The receptor-mediated assimilation of low density lipoprotein (LDL) by many cancer cells is much higher than that of normal cells. This fact suggests that lipoproteins with incorporated cytotoxic drugs may be used as a carrier for chemotherapeutic agents to neoplastic cells. In this study a lipophilic cytotoxic compound is incorporated into reconstituted LDL by two different methods. Both the structure and cellular uptake were found to be similar to those of native LDL. Tests of the cytotoxic activity on cultured cells demonstrated that the drug delivered to the cells via the LDL pathway was able to kill 100% of the cells. Heparin and a low temperature, which are known to inhibit uptake of LDL by the receptor mechanism, abolished the cytotoxic activity of the drug-lipoprotein conjugates. The results suggest that it may be possible to use reconstituted LDL as a vehicle for lipophilic antineoplastic drugs in order to increase the drug accumulation and selectivity in tumor cell populations with high LDL receptor activity.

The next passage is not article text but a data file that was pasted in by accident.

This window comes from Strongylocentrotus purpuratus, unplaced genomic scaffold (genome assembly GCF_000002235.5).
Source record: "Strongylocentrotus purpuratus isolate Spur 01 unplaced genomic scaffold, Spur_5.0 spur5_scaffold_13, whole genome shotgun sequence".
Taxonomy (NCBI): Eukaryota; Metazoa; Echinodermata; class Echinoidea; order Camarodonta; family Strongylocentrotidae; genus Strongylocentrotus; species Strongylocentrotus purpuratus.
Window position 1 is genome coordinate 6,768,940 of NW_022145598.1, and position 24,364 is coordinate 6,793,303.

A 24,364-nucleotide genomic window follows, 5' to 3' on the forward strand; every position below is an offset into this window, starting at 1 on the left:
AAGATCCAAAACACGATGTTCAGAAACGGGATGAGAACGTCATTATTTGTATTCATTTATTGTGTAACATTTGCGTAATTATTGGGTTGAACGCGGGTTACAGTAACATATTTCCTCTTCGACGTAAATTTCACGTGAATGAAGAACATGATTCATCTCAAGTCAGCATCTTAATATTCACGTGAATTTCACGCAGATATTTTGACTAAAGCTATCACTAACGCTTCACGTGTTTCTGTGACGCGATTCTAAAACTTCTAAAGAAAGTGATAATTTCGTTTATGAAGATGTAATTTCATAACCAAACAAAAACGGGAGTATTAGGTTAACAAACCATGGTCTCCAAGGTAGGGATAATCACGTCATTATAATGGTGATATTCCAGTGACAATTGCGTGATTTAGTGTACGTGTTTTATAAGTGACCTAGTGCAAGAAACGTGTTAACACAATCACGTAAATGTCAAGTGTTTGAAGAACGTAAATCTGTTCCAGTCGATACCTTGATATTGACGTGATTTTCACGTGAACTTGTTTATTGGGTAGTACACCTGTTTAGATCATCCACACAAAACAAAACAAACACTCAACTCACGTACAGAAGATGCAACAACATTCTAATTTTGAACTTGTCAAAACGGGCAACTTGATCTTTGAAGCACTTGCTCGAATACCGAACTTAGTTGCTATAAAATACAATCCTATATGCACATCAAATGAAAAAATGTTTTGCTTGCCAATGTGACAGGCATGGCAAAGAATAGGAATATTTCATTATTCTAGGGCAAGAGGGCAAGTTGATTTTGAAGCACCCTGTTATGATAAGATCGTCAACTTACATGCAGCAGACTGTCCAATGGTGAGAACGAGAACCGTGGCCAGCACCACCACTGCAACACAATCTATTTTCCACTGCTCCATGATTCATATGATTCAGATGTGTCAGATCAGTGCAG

Supported by grants from The Cancer Society of Finland.